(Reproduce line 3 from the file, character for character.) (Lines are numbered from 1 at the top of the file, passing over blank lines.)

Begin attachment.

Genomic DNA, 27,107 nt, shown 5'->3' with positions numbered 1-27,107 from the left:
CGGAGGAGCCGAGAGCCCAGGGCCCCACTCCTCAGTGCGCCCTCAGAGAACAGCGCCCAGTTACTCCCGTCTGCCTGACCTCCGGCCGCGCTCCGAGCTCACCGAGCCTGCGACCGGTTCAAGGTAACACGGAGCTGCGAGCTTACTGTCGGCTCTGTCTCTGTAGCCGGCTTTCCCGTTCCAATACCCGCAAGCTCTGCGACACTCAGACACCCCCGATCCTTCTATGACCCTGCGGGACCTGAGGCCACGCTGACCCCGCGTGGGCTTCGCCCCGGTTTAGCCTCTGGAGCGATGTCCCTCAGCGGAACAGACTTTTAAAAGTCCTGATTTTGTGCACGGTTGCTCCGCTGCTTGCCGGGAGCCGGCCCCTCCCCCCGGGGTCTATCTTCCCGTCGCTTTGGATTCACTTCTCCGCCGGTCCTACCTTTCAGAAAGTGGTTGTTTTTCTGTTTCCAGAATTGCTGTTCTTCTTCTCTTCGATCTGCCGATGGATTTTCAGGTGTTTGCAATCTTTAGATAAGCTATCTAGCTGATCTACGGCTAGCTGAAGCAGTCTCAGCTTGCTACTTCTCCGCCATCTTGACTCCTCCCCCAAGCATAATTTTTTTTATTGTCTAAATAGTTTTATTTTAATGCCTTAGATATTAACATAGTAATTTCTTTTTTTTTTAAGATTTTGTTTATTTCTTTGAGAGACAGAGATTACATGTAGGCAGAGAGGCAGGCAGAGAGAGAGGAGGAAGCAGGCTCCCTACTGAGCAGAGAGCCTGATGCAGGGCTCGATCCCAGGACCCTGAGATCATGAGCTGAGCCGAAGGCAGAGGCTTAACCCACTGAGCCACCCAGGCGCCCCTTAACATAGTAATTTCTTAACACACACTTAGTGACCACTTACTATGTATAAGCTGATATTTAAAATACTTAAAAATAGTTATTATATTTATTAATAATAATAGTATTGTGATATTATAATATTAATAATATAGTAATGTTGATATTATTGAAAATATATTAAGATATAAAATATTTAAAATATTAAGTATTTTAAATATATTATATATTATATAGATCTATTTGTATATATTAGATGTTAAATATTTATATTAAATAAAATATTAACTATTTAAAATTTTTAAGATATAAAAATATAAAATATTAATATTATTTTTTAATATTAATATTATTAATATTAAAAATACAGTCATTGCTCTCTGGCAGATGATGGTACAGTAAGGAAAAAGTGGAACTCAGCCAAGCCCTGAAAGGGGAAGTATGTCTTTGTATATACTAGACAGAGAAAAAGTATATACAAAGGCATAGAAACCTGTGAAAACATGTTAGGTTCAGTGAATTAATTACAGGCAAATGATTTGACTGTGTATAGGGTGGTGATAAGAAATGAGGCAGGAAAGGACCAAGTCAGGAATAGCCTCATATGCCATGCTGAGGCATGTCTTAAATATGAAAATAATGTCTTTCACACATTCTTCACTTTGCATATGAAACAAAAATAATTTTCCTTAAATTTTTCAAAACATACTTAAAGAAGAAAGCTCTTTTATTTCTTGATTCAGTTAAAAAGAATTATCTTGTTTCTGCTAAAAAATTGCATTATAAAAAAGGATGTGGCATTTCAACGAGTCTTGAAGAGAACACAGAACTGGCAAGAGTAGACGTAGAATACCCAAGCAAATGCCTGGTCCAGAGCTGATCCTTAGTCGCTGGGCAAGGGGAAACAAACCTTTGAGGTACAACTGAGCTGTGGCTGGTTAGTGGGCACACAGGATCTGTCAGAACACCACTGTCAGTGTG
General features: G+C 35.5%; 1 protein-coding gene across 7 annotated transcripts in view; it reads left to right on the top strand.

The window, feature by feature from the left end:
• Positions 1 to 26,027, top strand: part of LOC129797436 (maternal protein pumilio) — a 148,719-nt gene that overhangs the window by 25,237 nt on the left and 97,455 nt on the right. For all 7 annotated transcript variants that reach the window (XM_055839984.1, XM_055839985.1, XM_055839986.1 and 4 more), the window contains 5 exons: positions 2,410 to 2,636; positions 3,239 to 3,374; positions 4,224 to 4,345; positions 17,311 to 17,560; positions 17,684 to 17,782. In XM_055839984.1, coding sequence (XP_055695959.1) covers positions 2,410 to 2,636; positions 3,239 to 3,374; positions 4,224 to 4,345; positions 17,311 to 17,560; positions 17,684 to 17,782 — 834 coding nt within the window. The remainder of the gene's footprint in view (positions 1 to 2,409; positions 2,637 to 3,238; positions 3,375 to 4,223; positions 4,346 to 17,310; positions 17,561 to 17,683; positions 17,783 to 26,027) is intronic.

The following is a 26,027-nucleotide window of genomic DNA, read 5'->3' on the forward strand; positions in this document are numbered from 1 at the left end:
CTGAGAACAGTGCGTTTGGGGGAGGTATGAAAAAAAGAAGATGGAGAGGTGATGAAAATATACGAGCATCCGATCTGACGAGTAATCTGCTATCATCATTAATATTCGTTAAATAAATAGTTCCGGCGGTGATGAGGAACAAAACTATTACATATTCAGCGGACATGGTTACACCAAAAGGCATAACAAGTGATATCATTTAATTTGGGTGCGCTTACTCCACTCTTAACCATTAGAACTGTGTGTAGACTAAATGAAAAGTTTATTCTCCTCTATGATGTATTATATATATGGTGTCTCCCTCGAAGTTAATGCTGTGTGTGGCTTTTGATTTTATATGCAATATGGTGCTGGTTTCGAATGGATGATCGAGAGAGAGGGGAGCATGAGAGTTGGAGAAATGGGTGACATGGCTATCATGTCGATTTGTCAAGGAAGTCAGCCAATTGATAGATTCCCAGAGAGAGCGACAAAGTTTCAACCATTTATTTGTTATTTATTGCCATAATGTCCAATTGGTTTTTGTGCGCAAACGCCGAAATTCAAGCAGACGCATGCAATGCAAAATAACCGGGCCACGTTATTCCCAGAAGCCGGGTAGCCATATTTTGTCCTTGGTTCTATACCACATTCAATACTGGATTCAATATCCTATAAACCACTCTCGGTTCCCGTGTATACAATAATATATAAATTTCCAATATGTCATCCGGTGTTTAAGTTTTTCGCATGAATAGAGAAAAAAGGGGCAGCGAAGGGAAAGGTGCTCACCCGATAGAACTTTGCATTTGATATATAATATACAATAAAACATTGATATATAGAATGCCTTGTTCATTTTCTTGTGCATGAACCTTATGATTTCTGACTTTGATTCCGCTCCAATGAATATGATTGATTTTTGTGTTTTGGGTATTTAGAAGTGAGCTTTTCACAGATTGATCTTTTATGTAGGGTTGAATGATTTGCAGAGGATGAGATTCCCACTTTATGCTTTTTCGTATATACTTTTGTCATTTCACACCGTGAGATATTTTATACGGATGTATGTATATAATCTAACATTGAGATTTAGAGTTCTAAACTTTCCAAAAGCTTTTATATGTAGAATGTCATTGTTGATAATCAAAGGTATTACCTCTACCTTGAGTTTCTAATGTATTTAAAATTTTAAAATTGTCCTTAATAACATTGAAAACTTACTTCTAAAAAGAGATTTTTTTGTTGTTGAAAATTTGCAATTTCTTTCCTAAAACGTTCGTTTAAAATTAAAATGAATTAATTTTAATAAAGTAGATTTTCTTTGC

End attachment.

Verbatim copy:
General features: G+C 35.5%; 1 protein-coding gene across 7 annotated transcripts in view; it reads left to right on the top strand.